Scamming on a large scale is akin to purposefully and willfully engaging in acts that will negatively impact others gaming experience. In this sense, it could easily be classified as harassment or griefing and account action can and should be taken.

Guaranteed that the guy didn't get banned for his first time scamming. No one does, ever. When you do it to the point of becoming a community menace, you deserve your permanent ban. :)
Blizzard can terminate your license without reason or notice.

Next time read the entire EULA, not just the parts you think you need to read.

Edit: Whether the EULA is legal could be a matter for the courts, but Blizzard is clearly within the rights of the EULA to ban any account at any time for any reason.
Edited by Kaniran#1890 on 6/9/2013 1:15 AM PDT
READ THE EULA BETTER:
Blizzard can ban you for whatever reason, shuting down the service when they want for EVERYONE,BASICALLY IF THEY DONT LIKE YOUR FACE they can ban you.
And i approve this, way to many scammers in this game
I was over at my relative's house enjoying my summer break. I went to a local PC Cafe to train my DH and while there met a lot of fellow D3 players. About an hour in, one of them yelled angrily that he had been banned. Some of us went over to look at his computer and basically he received this generic message:

(Caveat: Blizzard apparently did a "thorough investigation" but due to privacy concerns they cannot talk about the process.

Those are serious allegations. Blizzard basically came to a conclusion that he in fact committed a sort of "fraud" in the virtual world AND acted on that allegation. What this player did was basically switch out items. He would advertise item "x" and in trade window, casually put item "y" and accept trade. This almost never works but some players are careless and accept without checking what they are trading. Without getting into ethical debate about honesty, his frustration is not entirely without merit.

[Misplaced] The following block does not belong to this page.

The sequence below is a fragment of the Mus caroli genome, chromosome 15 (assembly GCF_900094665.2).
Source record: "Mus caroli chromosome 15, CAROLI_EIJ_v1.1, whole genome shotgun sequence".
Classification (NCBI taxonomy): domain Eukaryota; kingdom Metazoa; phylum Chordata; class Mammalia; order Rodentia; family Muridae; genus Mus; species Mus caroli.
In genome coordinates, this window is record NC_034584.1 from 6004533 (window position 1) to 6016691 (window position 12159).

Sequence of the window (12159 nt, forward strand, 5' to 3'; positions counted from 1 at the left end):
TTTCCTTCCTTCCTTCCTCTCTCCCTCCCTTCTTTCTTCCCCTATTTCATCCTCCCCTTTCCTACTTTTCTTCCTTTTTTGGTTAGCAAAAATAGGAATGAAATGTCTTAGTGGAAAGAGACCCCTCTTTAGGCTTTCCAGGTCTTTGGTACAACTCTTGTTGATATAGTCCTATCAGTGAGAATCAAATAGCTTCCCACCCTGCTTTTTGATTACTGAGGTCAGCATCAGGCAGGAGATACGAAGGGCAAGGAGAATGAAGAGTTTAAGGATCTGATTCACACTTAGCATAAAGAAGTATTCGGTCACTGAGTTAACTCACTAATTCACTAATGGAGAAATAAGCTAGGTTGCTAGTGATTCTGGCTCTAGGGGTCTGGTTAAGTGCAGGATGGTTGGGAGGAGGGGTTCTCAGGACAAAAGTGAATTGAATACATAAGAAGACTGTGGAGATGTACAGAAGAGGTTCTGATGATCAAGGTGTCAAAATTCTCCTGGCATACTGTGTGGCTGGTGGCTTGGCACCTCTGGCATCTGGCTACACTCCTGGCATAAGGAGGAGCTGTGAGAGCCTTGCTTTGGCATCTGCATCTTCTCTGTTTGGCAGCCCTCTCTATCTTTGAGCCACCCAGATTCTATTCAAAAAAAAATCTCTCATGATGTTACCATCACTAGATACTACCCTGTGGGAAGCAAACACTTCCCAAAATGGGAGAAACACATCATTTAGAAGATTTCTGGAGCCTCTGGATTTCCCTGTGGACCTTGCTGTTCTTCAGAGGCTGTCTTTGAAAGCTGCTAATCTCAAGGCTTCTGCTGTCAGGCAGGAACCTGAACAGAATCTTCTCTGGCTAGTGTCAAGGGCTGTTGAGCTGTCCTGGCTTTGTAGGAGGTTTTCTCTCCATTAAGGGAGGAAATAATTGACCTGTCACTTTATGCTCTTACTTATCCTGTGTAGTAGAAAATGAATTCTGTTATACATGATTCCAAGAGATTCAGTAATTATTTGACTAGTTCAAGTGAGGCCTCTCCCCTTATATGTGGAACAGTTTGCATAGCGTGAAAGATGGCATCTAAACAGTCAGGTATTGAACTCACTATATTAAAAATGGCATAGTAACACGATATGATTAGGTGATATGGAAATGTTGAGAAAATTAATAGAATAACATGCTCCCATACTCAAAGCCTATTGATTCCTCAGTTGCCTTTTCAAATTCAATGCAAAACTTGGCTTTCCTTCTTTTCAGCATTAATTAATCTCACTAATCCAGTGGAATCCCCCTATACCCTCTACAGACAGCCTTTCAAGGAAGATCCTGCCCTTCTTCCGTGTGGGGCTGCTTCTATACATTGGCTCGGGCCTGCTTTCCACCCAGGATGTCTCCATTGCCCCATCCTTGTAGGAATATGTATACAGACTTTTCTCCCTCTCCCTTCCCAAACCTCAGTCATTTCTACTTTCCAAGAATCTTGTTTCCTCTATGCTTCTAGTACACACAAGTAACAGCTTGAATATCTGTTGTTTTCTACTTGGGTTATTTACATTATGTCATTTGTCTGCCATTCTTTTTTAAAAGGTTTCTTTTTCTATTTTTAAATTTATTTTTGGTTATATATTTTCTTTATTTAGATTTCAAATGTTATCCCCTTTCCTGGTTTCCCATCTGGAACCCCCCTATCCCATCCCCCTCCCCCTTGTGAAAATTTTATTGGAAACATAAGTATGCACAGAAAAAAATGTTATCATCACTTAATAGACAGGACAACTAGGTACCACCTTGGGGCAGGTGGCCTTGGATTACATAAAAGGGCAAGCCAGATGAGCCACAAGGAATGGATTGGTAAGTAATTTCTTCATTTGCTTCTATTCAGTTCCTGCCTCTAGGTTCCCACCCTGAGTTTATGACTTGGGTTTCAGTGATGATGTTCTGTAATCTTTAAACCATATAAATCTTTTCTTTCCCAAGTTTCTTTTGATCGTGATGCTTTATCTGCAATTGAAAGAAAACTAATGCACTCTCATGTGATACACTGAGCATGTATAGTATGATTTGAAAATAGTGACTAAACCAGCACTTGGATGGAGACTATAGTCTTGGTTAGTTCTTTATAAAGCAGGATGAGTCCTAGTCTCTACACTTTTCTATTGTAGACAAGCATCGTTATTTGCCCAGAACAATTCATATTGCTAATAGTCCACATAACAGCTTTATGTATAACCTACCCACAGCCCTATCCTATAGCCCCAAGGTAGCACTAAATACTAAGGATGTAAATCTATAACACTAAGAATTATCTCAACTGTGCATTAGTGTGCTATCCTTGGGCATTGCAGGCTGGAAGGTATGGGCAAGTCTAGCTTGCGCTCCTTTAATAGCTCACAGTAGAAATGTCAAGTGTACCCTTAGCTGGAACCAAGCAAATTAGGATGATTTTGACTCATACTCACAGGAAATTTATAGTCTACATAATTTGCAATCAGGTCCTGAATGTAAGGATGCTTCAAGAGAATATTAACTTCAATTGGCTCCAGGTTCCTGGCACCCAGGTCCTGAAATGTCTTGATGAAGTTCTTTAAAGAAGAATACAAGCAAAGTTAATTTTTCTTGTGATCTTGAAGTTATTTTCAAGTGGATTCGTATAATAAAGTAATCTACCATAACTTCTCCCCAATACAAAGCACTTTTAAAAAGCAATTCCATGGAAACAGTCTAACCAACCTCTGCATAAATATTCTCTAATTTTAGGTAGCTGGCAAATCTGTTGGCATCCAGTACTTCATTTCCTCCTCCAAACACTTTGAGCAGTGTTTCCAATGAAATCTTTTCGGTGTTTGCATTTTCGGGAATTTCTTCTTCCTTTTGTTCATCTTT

His account was permanently closed. Since I was a law student, he asked me if this type of account action was legal. That was an interesting question for me.

While I thought he deserved it for being unethical, from legal perspective, I was really alarmed at how Blizzard employees interpreted and enforced their "policy" on scamming. Why was I alarmed? Because Blizzard officially DOES NOT have a scamming policy. See below:

Blizzard cannot use scam policy as a basis for account action because they don't have one. So what rule did he break? Being a jerk will not get you a friend, but it does not mean your paid privileges can be arbitrarily taken away without a fair process.
does not mean anything. Players acquire items through misinformation all the time. How much is a radiant star gem worth? Merchant price or market price? If you tell a newbie player it's worth 100m and sell it at that price, is that scamming?

Blizzard employees made this rule up and arbitrarily used it against people who have been reported (against clearly stated non-existent scam policy).

There are countless threads even on this forum from Blizzard employee's own statements that any transaction outside of the Auction House is at your own risk:



See: us.battle.net/d3/en/forum/topic/6134033456

Here's where I think Blizzard made some material mistakes in taking away paid privileges (not ownership):

1) Failure to state policy on "scamming"